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Re: ENUM domain hijack an already unlawful wiretap?

  • To: Michael Haberler < >
  • From: James Seng < >
  • Date: Sun, 29 Feb 2004 19:47:45 +0800

are there problems/issues with enum/sip? yes.
do we want to discuss them? yes.
do we want to fix them? yes.
do we want to fix them by imposing regulation? i rather not.

wiretapping by diverting lines? hijacking domain names? privacy? sure, lets discuss them how we can prevent it.

regulation? erm, i rather not discuss it now.


Michael Haberler wrote:

At 00:05 29.02.2004, James Seng wrote:

Neither of case are wiretap. Incompetencies are not illegal (yet).

sorry if I was unclear: I assumed maliciious intent with both scenarios.

re case 2: There is one scenario I can think of where the old number holder knows who will be the new holder (e.g. in Austria it is cheaper to transfer a pots line including number to a new subscriber than to cancel+newly install one). E.g. after a divorce that isnt totally unlikely..

re: incompetence - violating a law and claiming you didnt know it traditionally doesnt help much in court.

Maybe it is enough to state in terms and conditions that "the right to use services based on derived communication parameters is void as soon as the right-to-use in the primary communication parameter expires. A failure to comply may be qualified as a breach of privacy of other persons."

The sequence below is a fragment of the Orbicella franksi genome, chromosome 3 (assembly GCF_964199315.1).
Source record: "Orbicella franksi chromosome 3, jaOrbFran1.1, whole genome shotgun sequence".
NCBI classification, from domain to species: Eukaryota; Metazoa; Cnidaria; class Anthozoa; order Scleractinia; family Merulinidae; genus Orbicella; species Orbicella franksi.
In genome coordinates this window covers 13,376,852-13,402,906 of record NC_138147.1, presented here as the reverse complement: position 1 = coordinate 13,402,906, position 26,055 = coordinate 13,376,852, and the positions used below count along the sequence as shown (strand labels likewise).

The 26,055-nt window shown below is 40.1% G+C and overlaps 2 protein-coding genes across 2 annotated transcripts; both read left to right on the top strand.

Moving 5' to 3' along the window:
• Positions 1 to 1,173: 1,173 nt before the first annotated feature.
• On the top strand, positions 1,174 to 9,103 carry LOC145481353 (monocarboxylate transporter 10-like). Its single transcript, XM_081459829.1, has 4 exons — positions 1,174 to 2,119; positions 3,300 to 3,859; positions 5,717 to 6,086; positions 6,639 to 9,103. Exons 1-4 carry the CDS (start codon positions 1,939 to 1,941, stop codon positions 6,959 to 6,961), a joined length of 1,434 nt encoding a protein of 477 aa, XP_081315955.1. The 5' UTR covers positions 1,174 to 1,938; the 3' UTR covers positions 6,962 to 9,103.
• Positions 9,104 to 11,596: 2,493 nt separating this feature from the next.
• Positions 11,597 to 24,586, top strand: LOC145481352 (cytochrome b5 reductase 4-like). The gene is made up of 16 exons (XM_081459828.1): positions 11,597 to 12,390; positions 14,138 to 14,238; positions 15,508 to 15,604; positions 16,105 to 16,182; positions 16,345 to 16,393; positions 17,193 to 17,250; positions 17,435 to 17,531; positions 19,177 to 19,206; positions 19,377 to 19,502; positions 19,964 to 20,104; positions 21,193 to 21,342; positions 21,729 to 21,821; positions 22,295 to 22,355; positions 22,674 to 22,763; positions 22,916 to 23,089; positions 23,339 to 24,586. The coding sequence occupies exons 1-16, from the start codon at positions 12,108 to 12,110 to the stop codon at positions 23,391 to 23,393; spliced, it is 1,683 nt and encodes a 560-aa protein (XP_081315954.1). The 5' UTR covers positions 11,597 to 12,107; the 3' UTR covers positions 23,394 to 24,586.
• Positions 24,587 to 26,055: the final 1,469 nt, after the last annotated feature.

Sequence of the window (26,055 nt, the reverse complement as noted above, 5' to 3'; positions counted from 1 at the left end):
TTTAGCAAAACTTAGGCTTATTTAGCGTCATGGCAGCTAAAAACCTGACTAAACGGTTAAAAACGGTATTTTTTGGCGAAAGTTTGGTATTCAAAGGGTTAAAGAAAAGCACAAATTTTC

Unfortunately, this collides with the implicit assumption what the nature of numbers allocated from blocks held by telcos are - it seems to me that the user has no responsibility other than to pay his bills and other than that may claim stupidity.

This is very different from direct end-user number allocation for service numbers where the user provably must have had knowledge about usage T&C, so incompetence may not be claimed. It's also not a problem with domain names, where it is very clear that the user (not ISP!) is liable if he violates the right of third parties. It took the justice system many years to understand the difference, but it is status quo for domains nowadays.


Michael Haberler wrote:

Here's a strawman for you to to shoot down:

Taking the "technology neutral" view, I'd say both are cases of an unlawful wiretap. For that legislation exists making the person responsible doing that, not the telco.
Now where's the difference? I wonder if we need any regulation against ENUM domain hijack at all.
Nevermind that case 2 is one of the more stupid forms of intentional wiretapping as it is in most cases hard to predict who's going to be tapped in the first place because that depends on the lucky draw of number reassignment, leave alone the unattractive timespan between intent and "success". But the case of "inadvertent wiretap by negligence" remains.

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